ecuadorian walls

recently i keep seeing posts about walls a lot. petit cabanon posts about nuno coelho and adam kershaw’s exhibition, including this comparison between the berlin wall with the wall between israel and palestine. lebbeus woods proposed walls as infrastructure for havana, cuba, also with an intro on the berlin wall [and excessive fascination with the aesthetics of informality, imo]. and in the news, the recent arizona law brings up the issue of of the border wall between mexico and the us [click here for some borderwall as architecture].

these very famous walls remind me of some of the walls that have been built in the last ten years in ecuador, where i’m from. i’d like to show you some of them.

this is the wall between an existing town called buijo historico and a new-ish gated community. the wall is 8 meters high [more than 26’], which seems to be about the height of the wall between palestine and israel.

the idea of course is that nobody in the new gated community would buy if they realized how close the town really is. the town is called “buijo historico” [historic buijo] because it lodged simon bolivar before he went into guayaquil [whether he invaded, liberated, or conquered guayaquil depends on who you are reading]. guayaquil is my hometown, a city surrounded by horizontal growth consisting mainly of invasions, privatized low income single family housing, and gated communities. in the example above, the town happened to be located in a piece of land that suddenly became very valuable.

on a reverse type of example, the following gated communities were planned as low income social housing near santa elena [zoom out to get the full picture], in the coast of ecuador.

these are my pics of the billboards some brilliant marketing exec planted in front of them a few years ago in a campaign for overpriced furniture [“exceptional comfort” and “environments that thrill”]. because poor people have a right to gated communities too! [actual paraphrasing from our socialist president, although not referring to these examples]. most of the people that live here have no cars, and have to wait for a bus to stop in the middle of a high traffic highway in order to get access to anything.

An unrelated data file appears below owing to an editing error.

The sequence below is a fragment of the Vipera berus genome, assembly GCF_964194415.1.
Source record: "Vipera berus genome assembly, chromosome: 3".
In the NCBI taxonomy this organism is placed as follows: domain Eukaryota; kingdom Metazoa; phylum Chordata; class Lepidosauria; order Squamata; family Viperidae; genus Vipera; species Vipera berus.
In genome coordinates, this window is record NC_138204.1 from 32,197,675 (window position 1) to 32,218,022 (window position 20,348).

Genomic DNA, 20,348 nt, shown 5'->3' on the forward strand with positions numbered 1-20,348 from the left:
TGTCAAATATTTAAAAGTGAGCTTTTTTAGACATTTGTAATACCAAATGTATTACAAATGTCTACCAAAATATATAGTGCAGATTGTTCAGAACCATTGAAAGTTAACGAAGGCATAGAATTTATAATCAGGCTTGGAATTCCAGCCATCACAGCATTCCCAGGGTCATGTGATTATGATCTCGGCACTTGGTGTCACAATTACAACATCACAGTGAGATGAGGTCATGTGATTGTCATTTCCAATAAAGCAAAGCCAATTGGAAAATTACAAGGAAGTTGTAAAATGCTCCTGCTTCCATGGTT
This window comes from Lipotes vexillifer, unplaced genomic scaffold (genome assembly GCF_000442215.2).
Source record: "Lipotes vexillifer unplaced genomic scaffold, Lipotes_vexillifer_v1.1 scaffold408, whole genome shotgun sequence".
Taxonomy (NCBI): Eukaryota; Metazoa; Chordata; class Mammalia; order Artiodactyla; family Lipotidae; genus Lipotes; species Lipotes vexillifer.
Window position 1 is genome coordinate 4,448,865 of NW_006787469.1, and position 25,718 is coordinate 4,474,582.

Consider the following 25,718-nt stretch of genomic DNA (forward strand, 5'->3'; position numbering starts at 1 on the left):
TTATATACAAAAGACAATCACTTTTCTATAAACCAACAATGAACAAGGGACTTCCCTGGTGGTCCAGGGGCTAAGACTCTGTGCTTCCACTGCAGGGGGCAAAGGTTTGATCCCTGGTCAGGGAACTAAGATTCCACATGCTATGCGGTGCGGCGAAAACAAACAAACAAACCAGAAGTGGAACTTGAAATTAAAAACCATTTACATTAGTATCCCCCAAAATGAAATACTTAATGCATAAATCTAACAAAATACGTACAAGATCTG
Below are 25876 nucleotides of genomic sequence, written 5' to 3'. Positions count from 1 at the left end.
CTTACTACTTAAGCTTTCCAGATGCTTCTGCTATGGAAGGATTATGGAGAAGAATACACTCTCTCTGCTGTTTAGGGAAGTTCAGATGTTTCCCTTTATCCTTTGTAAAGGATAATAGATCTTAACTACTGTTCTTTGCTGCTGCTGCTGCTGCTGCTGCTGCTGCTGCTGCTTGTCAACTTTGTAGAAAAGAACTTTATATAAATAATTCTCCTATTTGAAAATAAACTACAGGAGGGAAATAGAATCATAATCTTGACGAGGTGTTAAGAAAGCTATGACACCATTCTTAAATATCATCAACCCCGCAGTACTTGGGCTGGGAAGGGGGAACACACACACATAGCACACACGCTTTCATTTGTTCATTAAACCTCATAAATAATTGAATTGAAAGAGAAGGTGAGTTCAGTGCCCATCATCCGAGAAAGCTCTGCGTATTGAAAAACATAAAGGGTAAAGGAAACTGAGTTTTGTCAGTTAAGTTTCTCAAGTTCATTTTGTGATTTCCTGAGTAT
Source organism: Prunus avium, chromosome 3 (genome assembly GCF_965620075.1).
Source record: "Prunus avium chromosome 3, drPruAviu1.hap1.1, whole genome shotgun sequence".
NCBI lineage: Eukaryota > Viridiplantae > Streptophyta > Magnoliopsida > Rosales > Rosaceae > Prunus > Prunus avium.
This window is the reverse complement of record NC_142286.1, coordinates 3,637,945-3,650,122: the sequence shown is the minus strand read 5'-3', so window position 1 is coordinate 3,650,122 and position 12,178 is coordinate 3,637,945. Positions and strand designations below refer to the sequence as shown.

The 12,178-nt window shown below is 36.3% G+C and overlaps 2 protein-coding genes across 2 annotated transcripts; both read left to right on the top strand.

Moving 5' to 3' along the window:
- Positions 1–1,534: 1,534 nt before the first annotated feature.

in this increasingly privatized environment, the city hall of guayaquil started renovating its public spaces, and promptly fencing them. under the guise of saving the city, the city itself was transformed into a series of walled spaces of atrophied publicness. the success of these spaces, in a city starved for public space, was confused with the validity of privatization as a strategy [x. andrade has written eloquently about this phenomenon and its consequences].

finally, new urbanist champions andres duany and elizabeth plater-zyberk are responsible for these upcoming gems: that’s right, moats replacing walls. i could say many things about this project, and there would be lots of four letter words involved, but i’ll let you come to your own conclusions. my own opinion might be slanted since i was involved in an academic exercise funded by the region’s city hall to project the future growth of this area. still, i’d like to believe my bitterness is pure and uncorrupted.

the border walls of berlin, palestine/israel, and mexico/usa are [or were] political walls, polemically separating zones of conflict, often the cause of disagreement and always the site of great tension. the 8 meter wall between palestine and israel tells us of the enormity of the problems between these countries. the 8 meter wall between a small middle-class gated community and a small river town in ecuador is a caricature.

the walls [and non-walls] popping up in ecuador come from an increased privatization of life, the constant [real and increasingly imagined] threat of delinquency, and the need to hide reality in order to imagine an idyllic life. in ecuador, walls hide dirty secrets and nasty realities and let us pretend things are ok. walls separate income levels and teach us to fear difference. walls make us deny everything that we are, and prompt us to pretend what we are not. walls increase intolerance, discrimination, and fear. and they give me a headache. let’s get rid of them.

if only it were so easy.

ps. related, entrevista con marc auge, via paco gonzalez.

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